In Pristina, they emphasize that the proposal of the Community is contrary to the Constitution of Kosovo, which already envisages numerous mechanisms for minority participation. They believe that in this way, another “ethnically homogeneous third level of government” is being introduced (BPRG analysis), which further discourages the integration of Serbs into Kosovo society. This is only partly true, because in principle there is no indication of political autonomy. The community would have the mandate to convey problems and communicate needs, but would do it towards Pristina, not Belgrade. As for the second argument – and this is said without sarcasm – it would be great if the biggest problem with the integration of Serbs lies with the Community. The “constructive ambiguity” of language used by the EU, which has enabled various actors in Kosovo to interpret the agreed principles in different ways, where one speaks of “executive powers”, while the other refuses the very notion of it, has contributed to difficulties.

It may well be that it is the Community – not the territory – for Belgrade that “something” it should receive; which is why it is not good to present it as something bad. The idea of compromise is that both sides win and lose (something). What are the alternatives? First of all, Serbia can choose frozen conflict. It would then inevitably have to give up the process of European integration. The relationship with Germany as a key ally would deteriorate; after a period of confusion, someone else would take its place. Exactly who would satisfy the need for reform is not clear. The decision-makers would find themselves challenged to fully – ultimately – adopt a discourse of nationalism that is well known to our citizens, so well in fact, that they generally vote against it. No spin could overcome the shortage of investments, or opportunities that open up through integration. Wherever you look – the state (IPA, EIB, WBIF), agriculture (IPARD), education (Erasmus) – money needed for development projects comes from Brussels, and on the “wink” of Berlin and a number of other EU members. And finally, no conflict is completely “frozen”: there is always instability, the unpredictability that the situation in the absence of prevention mechanisms can lead to a conflict (imagine a new drop in speculators and arrests).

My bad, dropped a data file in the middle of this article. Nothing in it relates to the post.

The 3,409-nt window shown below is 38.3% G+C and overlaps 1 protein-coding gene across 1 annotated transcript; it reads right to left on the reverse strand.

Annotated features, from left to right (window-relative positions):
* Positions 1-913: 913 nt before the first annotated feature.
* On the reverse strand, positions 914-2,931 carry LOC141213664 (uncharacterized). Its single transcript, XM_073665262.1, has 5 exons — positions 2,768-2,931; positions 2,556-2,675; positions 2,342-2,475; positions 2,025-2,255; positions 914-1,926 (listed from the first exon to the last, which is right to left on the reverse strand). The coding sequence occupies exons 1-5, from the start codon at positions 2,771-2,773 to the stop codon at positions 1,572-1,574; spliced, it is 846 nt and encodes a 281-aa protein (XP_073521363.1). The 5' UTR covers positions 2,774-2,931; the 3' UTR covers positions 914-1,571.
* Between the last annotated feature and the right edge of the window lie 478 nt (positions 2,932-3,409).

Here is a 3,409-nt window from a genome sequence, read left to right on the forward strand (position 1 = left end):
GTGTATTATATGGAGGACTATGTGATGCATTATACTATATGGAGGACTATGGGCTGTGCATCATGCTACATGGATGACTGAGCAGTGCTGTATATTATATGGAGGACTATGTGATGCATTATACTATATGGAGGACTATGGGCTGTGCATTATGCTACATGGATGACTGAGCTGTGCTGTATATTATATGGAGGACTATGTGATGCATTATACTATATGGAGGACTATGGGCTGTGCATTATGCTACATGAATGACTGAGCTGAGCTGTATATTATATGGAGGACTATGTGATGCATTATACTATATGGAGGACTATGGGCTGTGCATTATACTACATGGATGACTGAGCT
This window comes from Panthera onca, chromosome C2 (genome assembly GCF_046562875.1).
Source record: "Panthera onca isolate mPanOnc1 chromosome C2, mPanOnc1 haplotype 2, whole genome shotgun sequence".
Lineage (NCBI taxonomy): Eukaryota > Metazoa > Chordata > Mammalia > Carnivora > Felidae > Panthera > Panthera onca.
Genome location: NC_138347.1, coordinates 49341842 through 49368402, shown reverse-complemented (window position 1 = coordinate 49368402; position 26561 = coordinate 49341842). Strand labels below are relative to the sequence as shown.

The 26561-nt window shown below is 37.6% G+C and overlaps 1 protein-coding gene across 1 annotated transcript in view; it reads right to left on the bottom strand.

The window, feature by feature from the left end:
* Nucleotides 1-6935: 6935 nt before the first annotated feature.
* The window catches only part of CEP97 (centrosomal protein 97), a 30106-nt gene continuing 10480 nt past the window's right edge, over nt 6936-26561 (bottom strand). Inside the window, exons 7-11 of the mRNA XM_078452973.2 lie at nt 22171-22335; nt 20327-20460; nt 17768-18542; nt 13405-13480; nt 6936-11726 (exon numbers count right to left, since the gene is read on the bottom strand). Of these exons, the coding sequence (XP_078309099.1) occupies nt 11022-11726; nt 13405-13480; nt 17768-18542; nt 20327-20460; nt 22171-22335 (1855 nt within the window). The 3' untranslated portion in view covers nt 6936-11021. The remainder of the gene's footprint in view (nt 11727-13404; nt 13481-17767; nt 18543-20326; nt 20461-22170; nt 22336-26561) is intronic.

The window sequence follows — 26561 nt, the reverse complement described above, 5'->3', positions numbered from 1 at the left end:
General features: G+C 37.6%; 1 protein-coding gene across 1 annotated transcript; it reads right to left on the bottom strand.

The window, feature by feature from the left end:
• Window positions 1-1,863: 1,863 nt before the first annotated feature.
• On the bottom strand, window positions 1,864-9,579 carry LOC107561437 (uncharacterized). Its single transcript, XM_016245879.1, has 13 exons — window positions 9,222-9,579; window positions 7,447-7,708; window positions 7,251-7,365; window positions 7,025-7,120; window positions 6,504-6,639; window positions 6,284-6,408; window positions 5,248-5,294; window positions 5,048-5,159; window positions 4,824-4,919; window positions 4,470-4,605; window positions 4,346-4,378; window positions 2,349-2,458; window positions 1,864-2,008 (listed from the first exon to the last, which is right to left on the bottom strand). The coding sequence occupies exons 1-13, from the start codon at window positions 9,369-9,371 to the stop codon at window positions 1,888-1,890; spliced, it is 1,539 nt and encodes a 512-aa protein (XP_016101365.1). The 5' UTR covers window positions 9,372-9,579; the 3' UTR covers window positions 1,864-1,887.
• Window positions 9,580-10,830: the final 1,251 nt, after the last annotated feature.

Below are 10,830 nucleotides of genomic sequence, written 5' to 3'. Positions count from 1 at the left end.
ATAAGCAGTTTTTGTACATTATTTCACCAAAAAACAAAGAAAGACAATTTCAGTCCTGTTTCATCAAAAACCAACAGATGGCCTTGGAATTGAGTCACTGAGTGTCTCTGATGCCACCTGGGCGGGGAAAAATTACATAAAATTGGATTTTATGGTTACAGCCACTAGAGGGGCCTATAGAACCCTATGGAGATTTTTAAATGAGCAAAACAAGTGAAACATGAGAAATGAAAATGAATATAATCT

The problem is now on the Pristina side. The “carrot” offered is simply not large enough. In mutual accusation, normalization is of value only for civil society and a small number of those who are honestly cooperating. Prishtina is the one that is, at least in the short term, in a better situation. We also warn about the implications of the idea of ​​expanding in Belgrade, that the long-term opportunities in international relations will change to the extent that the issue of sovereignty – state-legal status – can be re-established. This idea counts with strengthening of Russia and the weakening of the EU itself, the one community we want to enter.

The announcement of a unilateral declaration of the Community on April 20, we can observe the two – as a new risk, but also a driver for action. If Brussels is giving Pristina a four-month deadline to try to prevent the new tensions, it is extremely important to preserve the openness and maintain dialogue mechanisms open, regardless of everything.

The text was first published in Novi magazin weekly no. 363, 12 April 2018